Hepatitis C is a disease that causes inflammation and infection in the liver. This condition develops after being infected with the Hepatitis C virus (HCV).
There are two forms of hepatitis C: acute and chronic. Acute hepatitis C causes symptoms to set in quickly, whereas chronic hepatitis C develops over a period of months, so symptoms may not be apparent at first. The World Health Organization (WHO) states that over 130 to 170 million people have chronic hepatitis C (WHO).
Unlike hepatitis A and B, hepatitis C has no vaccination, although efforts to create one are ongoing. Hepatitis C is highly contagious, which is why such a high number of people have the disease. According to WHO, this disease is found worldwide, with Egypt having the highest percentage of chronic hepatitis C cases (WHO).
Hepatitis C is transmitted through blood contaminated with the hepatitis C virus.
It can be spread through:
- organ transplants
- blood transfusions
- sharing personal items (razors, toothbrushes)
- touching contaminated blood
- sharing drug needles
- mother to baby during birth
Some forms of hepatitis are spread sexually, but hepatitis C is less likely to be spread through sexual means than the other forms.
Hepatitis C develops after becoming infected with the hepatitis C virus. People who are at high risk for developing hepatitis C include:
- those who had a blood transfusion before 1992
- those who have received an organ transplant
- those who have received clotting factor concentrates or other blood products before 1987
- those who have received hemodialysis treatment for a long period of time
- those born to a mother with hepatitis
- those who have used drug needles contaminated with infected blood
- those who have injected illegal drugs
- dark urine
- loss of appetite
- abdominal discomfort or pain
- joint pain
Symptoms may not show up right away, and can take between six and seven weeks to appear.
Based on the symptoms alone, your doctor may not have enough evidence to diagnose you with hepatitis C. It’s very important to let your doctor know if you’ve been exposed to hepatitis C.
If your doctor suspects that you have the condition, he or she may order a series of blood tests to check for signs of the hepatitis C virus. Blood tests can also measure the amount of hepatitis C virus in your blood. If you’re infected, a genotyping test can be used to see which treatment will work for you.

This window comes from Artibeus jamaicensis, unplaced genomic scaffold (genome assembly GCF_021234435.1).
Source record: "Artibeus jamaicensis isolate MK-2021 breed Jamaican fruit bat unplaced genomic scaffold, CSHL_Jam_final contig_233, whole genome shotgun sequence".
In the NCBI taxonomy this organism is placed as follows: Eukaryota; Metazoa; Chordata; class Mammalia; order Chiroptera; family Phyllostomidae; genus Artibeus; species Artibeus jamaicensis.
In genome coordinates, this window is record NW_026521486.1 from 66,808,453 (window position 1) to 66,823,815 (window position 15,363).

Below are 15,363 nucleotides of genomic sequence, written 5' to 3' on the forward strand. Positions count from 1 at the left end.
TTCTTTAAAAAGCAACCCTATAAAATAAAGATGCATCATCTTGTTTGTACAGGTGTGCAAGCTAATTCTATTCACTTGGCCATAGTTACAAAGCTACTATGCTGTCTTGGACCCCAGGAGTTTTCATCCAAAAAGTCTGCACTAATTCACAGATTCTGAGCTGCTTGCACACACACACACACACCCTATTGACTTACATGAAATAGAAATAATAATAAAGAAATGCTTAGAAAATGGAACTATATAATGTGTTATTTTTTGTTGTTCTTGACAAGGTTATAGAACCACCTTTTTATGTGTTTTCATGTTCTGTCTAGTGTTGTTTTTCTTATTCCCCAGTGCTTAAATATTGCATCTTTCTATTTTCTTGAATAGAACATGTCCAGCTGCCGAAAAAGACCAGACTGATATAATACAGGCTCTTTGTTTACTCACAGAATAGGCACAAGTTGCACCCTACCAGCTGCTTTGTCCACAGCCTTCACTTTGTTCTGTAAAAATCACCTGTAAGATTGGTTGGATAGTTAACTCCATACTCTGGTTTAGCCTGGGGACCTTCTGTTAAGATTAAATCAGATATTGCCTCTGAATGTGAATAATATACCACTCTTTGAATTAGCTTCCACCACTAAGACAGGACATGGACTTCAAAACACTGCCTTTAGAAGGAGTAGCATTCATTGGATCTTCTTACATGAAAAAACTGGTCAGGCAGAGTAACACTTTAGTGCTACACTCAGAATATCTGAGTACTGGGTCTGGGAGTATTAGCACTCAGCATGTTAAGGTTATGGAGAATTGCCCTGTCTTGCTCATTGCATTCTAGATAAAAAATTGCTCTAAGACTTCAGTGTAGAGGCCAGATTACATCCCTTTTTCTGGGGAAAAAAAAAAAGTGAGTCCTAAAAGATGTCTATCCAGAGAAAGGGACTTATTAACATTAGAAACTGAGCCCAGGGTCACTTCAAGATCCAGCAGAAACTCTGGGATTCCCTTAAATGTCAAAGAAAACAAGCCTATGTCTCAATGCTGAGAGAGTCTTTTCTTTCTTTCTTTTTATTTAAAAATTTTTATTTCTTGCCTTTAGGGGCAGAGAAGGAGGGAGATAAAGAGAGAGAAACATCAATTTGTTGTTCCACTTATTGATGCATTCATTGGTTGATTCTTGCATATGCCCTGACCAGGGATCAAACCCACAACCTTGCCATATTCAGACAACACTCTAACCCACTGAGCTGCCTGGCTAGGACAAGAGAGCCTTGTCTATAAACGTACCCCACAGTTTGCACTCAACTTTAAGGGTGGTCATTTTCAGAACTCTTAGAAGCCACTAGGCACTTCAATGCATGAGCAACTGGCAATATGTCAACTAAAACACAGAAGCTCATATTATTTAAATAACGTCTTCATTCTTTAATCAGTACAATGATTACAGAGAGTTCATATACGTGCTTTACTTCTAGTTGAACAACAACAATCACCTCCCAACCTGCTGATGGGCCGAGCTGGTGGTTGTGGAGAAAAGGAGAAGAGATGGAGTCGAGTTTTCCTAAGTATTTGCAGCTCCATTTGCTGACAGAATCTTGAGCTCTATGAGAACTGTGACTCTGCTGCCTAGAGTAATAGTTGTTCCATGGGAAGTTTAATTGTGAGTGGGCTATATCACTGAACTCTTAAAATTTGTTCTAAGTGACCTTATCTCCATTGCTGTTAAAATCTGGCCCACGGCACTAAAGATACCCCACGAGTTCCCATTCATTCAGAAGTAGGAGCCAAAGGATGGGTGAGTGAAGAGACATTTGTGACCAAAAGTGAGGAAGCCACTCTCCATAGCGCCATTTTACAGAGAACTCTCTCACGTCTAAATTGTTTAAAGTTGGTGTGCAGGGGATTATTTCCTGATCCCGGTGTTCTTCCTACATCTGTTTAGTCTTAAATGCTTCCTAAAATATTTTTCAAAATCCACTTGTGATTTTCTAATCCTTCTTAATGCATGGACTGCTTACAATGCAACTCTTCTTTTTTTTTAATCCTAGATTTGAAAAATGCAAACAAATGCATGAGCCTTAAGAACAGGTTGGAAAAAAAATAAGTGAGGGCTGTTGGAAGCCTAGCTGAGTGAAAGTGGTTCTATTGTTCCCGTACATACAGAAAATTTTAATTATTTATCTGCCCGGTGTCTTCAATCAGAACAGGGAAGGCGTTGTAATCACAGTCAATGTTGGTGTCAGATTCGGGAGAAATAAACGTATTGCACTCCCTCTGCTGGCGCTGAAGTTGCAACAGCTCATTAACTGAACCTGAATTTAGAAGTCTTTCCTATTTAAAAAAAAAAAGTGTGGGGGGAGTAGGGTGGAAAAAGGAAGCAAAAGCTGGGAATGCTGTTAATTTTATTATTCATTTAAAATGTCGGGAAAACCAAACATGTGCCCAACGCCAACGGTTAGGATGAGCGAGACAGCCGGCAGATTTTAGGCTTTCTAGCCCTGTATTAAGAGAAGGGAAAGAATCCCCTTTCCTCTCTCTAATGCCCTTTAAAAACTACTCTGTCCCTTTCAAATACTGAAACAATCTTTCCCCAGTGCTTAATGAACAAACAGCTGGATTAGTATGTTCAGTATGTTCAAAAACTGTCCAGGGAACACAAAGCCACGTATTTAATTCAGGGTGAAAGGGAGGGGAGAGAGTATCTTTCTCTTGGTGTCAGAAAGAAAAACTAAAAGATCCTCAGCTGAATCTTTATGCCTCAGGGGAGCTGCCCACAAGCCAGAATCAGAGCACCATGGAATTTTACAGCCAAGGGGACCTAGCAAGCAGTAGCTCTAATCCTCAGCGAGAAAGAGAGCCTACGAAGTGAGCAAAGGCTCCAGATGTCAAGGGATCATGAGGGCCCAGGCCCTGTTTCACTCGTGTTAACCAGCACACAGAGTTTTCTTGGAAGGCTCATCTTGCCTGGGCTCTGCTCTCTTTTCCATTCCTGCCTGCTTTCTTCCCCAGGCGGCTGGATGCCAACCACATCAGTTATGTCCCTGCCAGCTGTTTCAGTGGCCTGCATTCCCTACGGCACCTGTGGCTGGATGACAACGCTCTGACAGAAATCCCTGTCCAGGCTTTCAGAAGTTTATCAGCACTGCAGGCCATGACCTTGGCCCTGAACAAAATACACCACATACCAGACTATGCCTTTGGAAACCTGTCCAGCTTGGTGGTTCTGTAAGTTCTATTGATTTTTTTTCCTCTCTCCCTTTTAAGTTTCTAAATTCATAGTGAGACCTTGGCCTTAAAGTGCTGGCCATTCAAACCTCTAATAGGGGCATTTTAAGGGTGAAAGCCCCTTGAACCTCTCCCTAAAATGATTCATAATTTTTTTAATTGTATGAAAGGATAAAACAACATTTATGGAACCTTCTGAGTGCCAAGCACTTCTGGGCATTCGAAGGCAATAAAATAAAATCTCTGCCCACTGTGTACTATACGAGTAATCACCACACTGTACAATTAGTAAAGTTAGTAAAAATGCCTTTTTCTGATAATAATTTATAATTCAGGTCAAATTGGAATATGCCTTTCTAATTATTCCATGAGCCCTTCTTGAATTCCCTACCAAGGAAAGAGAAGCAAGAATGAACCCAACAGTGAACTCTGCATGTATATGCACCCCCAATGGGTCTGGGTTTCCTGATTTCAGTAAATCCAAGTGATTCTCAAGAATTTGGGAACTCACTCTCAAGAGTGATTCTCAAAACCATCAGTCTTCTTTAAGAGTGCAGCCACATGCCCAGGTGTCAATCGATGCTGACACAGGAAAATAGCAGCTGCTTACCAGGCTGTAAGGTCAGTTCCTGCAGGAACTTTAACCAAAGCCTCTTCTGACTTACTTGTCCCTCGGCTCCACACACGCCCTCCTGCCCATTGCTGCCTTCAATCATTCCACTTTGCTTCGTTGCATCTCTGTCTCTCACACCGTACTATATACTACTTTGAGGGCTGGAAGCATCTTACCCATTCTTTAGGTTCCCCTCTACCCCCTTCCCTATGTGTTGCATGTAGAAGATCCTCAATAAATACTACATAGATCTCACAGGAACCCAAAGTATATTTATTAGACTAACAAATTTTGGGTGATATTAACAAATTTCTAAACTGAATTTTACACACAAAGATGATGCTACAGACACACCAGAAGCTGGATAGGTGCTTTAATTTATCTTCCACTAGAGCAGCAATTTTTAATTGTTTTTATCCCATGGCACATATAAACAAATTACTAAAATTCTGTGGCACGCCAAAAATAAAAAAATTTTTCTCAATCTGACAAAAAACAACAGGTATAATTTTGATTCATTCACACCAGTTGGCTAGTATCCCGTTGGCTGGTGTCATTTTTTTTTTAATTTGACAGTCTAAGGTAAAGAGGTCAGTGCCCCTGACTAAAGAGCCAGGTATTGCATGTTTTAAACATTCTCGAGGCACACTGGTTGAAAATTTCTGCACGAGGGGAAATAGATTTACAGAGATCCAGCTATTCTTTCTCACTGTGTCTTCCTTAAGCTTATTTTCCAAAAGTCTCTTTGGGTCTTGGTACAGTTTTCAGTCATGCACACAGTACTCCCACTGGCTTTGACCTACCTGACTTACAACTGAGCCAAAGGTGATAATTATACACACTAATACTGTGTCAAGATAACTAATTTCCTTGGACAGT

If your doctor thinks you may have liver damage, he or she will prescribe a liver function test. This test checks your urine and blood for signs of heightened enzymes from your liver. This helps your doctor determine if there is any damage.
Another test that can be used to check for liver damage is a liver biopsy. A liver biopsy involves the doctor taking a tiny bit of tissue from your liver. This tissue is then tested for cell abnormalities.
There are several options for treating hepatitis C, but treatment is usually reserved for those with serious liver involvement and scarring and no other conditions that prevent treatment. Your doctor may decide if anti-viral treatment is likely to provide more benefit than harm. Doctors recommend bed rest to help your body gain the energy it needs to fight off the disease.
They may also create a nutrition plan to keep you from getting malnourished or dehydrated. According to the Mayo Clinic, some people with hepatitis C do not need treatment because they have only minor liver abnormalities. If that is the case, your doctor will probably want to monitor your liver function with regular blood tests (Mayo).
Complications from hepatitis C are:
- liver scarring
- liver cancer
- liver transplant
Complications of hepatitis C usually arise from chronic hepatitis C.
Prevent contracting the hepatitis C virus by:
- making sure you wash your hands after coming into contact with surfaces or shaking hands with people
- having your sexual partner tested for hepatitis C
- avoiding the use of illegal drugs
- avoiding sharing needles with anyone
Written by: April Kahn
Published on Aug 20, 2012
Medically reviewed on Sep 26, 2017 by Elaine K. Luo, MD